Adios and Goodbye: The (Mixed) Emotional Side of Living Abroad
Listen. If you have the opportunity to experience the wonder of living abroad for however long, my advice is to Nike the situation and Just Do It! Who knows if you’ll ever get this opportunity again? Yes, you will cry and your emotions will be all over the place like New Year’s Eve confetti—but go ahead y vete nena.
And this ain’t just for all my single ladies. This is for all of you in long-term relationships and budding romances too. Whether you are a newlywed, an empty nester, or you’re attempting an air of confidence in front of your husband and three kids, but secretly going to pieces inside—escúchame. This is a modest meditation on the emotional side of surpassing the sojourn and making that big, scary commitment to live abroad.
Oye como va.
A month before the big move, you’re sorting your things and every book you place in storage feels like a child left behind. The night before, your friends and family give you a going away party and you feel like a frontierswoman, thrilled to set off and discover new worlds. They are so proud of you. But as your plane takes off, you panic, “What have I done? I just left everything and everyone I know behind!” Eventually, you arrive at your destination and you throw yourself into creating a sense of home. You even establish a surrogate family comprised of new friends. And as soon as you acclimatize, you start to miss everything back home—especially the hot sauce—but you’re so far away, and you realize they are all moving on without you. Later, sometime in the future, maybe, it’s time to volver.
Before you set off though, here’s a question.
Why are you leaving? If you landed your dream job or plan to save the planet planting one tree at a time, hey more power to you. But—and this is a big JLo but—if you’re leaving because you are escaping something, sometimes even trying to escape yourself, I hate to burst your bubble but you’re going to have to Eat, Pray, Love your way through this. Your problems won’t stay behind just because you widened the distance. If someone broke your heart, it will still be broken when you land on tierra nueva. If you have some internal monsters to deal with, bring that self-help book with you on the plane and meditate often.
If I’ve learned anything from living abroad—and this is my second time doing it—you will have endless new experiences in your new world but at the core, you are still you. And sometimes, you’re a little f*cked up inside. But like I said before, just do it! Vete nena. It makes for a better story if you’re broken hearted against a beautiful backdrop like a beach on the north coast of the Dominican Republic or wandering around alone in the royal gardens of Seville.
Te fuiste and who cares?
You’ll be surprised. People love you. They will want to hear from you and even live vicariously through you. So show your love. Send postcards and letters on fancy stationary. Your nieces and nephews are growing fast but they don’t have to forget their tía. You’re probably a hero to these kids and if anything, at the very least, you’re giving them a geography lesson. Drink deeply from the well of life abroad, pero mi’ja—don’t forget to call your mother!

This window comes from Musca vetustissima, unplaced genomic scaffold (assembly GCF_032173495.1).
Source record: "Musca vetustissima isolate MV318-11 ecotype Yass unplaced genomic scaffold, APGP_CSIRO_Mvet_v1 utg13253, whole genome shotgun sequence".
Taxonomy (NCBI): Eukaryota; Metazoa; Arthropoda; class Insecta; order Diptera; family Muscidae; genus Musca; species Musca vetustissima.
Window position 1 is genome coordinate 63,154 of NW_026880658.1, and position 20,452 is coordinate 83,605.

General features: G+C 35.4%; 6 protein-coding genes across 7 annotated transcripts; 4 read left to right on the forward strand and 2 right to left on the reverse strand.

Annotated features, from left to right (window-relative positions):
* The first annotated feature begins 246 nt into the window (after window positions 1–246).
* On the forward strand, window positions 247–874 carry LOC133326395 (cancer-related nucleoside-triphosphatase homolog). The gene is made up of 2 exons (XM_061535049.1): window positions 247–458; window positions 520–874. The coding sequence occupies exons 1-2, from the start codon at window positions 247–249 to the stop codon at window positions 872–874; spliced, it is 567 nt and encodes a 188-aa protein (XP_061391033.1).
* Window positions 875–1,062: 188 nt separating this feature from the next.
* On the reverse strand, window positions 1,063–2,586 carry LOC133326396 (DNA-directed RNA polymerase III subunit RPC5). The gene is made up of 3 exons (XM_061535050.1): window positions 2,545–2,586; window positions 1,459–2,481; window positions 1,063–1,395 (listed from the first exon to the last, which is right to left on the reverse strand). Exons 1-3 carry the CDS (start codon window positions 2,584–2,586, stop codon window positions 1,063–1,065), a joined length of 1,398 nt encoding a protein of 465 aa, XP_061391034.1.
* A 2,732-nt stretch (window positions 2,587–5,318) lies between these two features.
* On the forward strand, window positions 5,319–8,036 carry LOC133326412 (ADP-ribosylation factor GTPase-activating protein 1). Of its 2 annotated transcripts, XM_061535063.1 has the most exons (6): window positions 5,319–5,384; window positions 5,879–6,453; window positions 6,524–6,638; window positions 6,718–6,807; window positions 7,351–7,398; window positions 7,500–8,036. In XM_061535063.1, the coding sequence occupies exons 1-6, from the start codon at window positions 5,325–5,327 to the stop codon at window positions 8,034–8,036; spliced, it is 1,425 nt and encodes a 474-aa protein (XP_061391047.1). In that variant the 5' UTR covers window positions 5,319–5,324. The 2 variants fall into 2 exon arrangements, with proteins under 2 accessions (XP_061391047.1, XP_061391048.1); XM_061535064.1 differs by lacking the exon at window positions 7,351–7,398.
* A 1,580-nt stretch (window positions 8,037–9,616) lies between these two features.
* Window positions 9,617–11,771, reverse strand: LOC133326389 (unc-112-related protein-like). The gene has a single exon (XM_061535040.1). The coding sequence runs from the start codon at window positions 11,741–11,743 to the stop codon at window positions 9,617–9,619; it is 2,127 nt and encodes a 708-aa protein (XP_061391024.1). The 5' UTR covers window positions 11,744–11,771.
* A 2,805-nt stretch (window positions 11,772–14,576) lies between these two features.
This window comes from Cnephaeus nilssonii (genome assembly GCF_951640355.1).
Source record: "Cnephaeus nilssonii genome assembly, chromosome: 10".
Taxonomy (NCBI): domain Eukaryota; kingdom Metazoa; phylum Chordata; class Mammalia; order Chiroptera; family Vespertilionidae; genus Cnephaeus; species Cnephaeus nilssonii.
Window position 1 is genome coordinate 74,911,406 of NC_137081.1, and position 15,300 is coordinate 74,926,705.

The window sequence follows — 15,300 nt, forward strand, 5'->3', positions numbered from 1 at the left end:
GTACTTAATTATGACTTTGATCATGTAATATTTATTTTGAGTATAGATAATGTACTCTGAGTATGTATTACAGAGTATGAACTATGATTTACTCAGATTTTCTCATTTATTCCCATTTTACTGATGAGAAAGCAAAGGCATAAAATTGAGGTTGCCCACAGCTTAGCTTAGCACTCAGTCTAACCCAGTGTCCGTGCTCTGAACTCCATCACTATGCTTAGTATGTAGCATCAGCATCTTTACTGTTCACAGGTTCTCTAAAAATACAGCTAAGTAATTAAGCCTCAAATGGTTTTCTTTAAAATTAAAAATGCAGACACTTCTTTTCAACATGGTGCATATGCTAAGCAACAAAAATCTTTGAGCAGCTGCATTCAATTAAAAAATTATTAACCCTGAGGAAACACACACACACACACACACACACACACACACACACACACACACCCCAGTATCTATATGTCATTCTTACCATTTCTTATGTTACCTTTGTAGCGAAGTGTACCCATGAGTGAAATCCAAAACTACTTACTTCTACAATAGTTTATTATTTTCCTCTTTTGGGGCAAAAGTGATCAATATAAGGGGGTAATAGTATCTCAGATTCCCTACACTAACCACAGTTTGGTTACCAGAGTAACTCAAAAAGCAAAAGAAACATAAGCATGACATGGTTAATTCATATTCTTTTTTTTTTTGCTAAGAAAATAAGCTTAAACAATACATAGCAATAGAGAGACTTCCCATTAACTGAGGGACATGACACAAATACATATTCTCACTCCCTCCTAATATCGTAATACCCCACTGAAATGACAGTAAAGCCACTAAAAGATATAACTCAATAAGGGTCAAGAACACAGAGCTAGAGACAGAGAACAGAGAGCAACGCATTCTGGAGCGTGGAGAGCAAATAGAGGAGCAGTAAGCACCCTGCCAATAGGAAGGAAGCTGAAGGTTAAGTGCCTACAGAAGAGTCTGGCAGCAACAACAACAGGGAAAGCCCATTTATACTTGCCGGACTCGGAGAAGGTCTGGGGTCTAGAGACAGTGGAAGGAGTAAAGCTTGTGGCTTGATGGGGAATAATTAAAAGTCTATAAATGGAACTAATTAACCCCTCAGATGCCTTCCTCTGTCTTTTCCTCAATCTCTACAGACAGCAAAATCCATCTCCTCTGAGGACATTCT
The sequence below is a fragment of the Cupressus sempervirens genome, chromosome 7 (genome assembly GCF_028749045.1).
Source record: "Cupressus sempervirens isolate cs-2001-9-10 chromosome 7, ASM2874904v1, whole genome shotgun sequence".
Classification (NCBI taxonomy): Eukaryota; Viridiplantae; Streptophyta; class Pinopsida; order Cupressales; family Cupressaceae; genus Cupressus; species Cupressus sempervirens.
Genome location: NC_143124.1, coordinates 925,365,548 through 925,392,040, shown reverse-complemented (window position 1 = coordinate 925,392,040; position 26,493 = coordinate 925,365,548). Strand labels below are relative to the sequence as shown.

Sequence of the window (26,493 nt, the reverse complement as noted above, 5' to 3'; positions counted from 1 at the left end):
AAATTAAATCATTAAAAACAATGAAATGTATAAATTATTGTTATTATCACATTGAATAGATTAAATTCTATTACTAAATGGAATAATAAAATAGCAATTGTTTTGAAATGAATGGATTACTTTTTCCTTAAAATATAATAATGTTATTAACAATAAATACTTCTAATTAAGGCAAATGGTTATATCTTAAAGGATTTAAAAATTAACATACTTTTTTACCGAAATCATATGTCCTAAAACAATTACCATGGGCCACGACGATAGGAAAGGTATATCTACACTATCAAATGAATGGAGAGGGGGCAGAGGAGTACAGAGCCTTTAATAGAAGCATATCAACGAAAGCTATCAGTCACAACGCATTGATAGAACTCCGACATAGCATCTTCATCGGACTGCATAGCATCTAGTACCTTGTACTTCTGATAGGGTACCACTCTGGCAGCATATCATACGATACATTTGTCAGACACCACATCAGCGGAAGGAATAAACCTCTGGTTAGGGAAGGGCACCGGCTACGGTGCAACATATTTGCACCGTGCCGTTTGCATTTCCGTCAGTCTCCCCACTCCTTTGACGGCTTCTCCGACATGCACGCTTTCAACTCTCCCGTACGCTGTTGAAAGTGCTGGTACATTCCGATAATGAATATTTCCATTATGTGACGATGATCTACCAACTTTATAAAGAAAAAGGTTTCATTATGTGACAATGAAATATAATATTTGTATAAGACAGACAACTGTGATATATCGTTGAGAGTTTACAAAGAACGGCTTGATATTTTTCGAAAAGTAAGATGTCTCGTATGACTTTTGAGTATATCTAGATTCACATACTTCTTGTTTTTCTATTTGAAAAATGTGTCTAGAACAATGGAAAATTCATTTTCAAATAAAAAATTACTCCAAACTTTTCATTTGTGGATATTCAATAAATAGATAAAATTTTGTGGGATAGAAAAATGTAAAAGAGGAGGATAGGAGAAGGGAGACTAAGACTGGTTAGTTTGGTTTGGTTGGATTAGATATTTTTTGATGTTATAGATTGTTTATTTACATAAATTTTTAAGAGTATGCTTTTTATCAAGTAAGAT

And here we are.
Missing mami y papi. Missing our girlfriends. Our pets. We hear they’re sick, or depressed or having a hard time making ends meet (well not the dog obviously). We want to run to them. Hug them and place our hands over their hearts. But here we are. Far away. Feelings of guilt set in and you can avert your emotional gaze only for so long. Along with tasting new flavors and dancing to new rhythms, this too—this feeling of having abandoned home base is just as much a part of living abroad.
I set limits for myself. I know that if my mother ever became too ill to look after herself, I would go. But for now, she tells me to stay. I think about the reasons why I made a new life across the ocean and we both agree this is where I need to be. When you get to this moment, because you will, again—just remember why you left. Were you on a mission? Ask yourself if this experience is ‘worth it,’ whatever it is. Assess your emotional limits, cast off regrets, y sigue pa’lante.
Y quizás (shoulder shrug) tu vuelves.
Coming home can be bittersweet. See, this isn’t just about globetrotting and trendsetting. It’s also about being a witness to life and how it goes on with or without you. Some things will remain annoyingly, or lovingly, the same. ¿Quien sabe? And so many things will change. But you’re a wanderer. A traveler. And that’s a chance you just have to take.
¡Como quiera, buena suerte amiga viajera! Have you ever had to deal or cope with mixed emotional feelings about living abroad?
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Maria V. Luna
Maria is an editor and associate lecturer from New Jersey, now living her bilingual life in London. Exploring the world through first-hand travel and celebration of her heritage fuels her passion for creativity, diversity and innovation. Exposure to people from all walks of life inspire her to tell their stories, detailing the idiosyncrasy of their experiences and drawing connections to the human condition we all share. Check out her work at: mariavluna.com and connect with her at firstname.lastname@example.org